The financial crisis has shown the lies of transparency, disintermediation and risk management. The former maestro, Alan Greenspan, suggests that the crisis reveals a flaw in his thinking that bankers would act in the interests of their shareholders. At the same time both friends and enemies of the United States say a function of excesses and inadequacies—excess consumption, excess borrowing, excess financial engineering—and insufficient supervision and regulation, created the crisis.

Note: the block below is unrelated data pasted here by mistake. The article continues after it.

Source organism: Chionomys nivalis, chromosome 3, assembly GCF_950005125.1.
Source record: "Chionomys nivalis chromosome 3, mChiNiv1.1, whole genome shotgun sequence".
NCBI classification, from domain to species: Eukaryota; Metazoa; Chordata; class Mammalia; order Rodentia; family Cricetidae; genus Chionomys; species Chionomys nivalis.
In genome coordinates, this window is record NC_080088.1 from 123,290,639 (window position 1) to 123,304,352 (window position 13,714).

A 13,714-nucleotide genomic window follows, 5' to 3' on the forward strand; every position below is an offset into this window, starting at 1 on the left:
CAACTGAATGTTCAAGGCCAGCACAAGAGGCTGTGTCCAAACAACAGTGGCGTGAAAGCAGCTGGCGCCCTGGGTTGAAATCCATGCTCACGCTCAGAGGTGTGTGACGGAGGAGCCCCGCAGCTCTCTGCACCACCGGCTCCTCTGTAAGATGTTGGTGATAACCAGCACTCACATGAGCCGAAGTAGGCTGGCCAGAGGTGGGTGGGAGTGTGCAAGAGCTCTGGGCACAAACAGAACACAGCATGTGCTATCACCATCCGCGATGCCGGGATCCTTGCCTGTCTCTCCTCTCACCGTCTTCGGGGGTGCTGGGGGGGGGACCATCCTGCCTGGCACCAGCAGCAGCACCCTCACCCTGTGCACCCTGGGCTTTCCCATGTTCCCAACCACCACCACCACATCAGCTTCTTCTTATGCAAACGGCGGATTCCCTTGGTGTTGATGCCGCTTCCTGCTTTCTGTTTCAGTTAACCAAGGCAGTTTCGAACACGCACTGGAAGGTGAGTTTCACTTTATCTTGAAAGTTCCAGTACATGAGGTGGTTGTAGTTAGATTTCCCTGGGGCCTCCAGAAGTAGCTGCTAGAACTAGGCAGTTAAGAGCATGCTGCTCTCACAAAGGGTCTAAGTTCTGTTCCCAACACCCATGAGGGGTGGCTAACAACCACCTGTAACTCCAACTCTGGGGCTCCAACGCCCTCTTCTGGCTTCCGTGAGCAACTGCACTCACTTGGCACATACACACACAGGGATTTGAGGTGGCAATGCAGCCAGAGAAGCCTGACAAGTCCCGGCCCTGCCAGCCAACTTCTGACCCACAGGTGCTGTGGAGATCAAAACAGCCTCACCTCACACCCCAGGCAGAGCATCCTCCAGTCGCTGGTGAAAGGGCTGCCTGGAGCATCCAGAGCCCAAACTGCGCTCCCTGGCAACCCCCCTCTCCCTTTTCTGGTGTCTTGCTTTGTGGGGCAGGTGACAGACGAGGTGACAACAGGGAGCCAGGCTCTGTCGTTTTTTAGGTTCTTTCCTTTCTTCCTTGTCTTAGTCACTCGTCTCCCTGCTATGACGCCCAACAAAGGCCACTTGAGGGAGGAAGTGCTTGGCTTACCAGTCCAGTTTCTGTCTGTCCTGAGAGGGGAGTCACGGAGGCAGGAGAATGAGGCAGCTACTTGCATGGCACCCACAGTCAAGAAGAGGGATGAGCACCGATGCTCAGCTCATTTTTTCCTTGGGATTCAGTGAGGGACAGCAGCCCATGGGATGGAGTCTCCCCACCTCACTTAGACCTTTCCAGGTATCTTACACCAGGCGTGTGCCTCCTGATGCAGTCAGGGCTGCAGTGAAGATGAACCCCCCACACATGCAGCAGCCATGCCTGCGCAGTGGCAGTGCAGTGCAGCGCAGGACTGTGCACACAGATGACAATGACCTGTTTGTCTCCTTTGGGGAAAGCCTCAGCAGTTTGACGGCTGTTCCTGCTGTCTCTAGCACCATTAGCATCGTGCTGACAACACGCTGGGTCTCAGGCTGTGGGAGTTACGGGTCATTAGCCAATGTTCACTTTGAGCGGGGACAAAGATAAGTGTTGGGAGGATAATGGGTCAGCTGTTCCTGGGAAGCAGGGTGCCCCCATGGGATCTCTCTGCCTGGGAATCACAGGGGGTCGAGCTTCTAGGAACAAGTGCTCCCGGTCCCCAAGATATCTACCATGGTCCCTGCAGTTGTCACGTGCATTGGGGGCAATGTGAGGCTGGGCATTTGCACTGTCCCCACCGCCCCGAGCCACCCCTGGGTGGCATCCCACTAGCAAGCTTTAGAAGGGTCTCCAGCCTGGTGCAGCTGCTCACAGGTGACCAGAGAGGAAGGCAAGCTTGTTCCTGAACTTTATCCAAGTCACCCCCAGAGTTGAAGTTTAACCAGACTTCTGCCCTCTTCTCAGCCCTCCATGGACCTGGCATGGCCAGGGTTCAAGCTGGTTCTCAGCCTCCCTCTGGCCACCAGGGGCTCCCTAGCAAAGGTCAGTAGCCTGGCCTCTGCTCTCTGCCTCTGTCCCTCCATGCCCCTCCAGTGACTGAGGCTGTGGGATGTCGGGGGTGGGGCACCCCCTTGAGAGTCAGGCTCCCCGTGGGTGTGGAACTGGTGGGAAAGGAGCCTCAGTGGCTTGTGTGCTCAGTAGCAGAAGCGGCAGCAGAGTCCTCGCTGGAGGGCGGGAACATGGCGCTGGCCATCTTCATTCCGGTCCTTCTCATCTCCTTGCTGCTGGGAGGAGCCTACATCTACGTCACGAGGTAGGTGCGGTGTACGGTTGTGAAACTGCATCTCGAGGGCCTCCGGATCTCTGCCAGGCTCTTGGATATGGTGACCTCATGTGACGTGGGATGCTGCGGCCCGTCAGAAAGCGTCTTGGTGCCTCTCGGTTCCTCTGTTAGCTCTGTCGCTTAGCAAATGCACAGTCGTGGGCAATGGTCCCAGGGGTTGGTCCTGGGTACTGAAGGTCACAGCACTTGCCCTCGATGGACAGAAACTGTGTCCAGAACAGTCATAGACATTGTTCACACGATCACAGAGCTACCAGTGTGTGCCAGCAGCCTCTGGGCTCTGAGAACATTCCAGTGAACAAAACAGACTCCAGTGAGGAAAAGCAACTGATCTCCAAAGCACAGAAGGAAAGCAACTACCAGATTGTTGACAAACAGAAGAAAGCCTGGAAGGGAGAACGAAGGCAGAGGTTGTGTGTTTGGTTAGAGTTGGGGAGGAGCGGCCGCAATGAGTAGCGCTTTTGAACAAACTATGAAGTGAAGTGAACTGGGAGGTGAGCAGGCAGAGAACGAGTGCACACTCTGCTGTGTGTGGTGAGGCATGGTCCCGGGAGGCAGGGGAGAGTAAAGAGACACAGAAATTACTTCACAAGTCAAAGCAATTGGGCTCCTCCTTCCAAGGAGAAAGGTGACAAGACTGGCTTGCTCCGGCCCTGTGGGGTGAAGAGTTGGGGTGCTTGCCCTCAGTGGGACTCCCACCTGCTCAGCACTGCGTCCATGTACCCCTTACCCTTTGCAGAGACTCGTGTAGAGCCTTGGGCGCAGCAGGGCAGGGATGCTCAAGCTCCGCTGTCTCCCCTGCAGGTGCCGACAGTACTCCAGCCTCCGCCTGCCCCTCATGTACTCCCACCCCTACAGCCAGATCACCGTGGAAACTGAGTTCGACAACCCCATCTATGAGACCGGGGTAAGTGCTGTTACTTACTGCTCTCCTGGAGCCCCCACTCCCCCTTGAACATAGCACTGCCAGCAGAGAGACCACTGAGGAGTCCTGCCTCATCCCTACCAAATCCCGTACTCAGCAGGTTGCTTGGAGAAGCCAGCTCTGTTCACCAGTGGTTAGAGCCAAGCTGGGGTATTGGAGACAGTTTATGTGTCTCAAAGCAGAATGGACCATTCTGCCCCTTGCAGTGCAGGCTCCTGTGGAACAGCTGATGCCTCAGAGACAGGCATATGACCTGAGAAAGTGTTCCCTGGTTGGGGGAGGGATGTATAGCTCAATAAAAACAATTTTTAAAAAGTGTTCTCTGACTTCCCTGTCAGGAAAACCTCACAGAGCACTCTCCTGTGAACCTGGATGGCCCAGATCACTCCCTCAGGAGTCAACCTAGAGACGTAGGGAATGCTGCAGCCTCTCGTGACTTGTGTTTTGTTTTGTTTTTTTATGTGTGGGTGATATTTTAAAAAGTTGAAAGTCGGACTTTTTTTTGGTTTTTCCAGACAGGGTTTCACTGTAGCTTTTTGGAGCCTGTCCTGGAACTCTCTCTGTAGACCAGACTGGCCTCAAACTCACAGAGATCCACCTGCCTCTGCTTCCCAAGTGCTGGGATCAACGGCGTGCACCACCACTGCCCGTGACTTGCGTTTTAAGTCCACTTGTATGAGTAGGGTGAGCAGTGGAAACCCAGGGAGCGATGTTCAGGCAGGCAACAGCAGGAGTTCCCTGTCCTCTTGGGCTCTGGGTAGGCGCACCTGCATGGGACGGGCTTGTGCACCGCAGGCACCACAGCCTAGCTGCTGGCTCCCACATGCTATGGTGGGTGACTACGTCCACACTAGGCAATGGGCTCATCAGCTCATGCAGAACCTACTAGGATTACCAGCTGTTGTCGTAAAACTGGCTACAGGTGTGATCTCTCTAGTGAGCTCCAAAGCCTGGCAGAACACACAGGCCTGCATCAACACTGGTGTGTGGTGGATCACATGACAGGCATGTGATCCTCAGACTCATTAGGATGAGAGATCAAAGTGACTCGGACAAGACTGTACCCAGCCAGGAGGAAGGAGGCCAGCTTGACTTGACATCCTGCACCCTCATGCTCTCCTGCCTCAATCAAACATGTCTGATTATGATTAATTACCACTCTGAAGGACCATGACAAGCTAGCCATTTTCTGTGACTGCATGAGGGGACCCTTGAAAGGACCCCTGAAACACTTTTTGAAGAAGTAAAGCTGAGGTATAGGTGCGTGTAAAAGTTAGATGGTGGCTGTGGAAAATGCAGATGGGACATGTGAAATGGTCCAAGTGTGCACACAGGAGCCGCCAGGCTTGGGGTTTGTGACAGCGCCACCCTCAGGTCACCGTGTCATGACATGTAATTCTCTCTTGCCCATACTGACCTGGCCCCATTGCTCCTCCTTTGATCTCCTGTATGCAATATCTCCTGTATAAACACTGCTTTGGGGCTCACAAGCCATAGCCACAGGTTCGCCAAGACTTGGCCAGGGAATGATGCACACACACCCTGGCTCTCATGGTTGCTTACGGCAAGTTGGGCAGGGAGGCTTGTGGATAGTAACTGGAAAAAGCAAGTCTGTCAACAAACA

If the US is the epicenter of the crisis, then it is ironic, or “unfair” according to Niall Ferguson, that the situation has manifested more ferociously abroad. The Japanese economy contracted at an annualized pace of almost 13%, while Germany’s diminished at an 8% pace.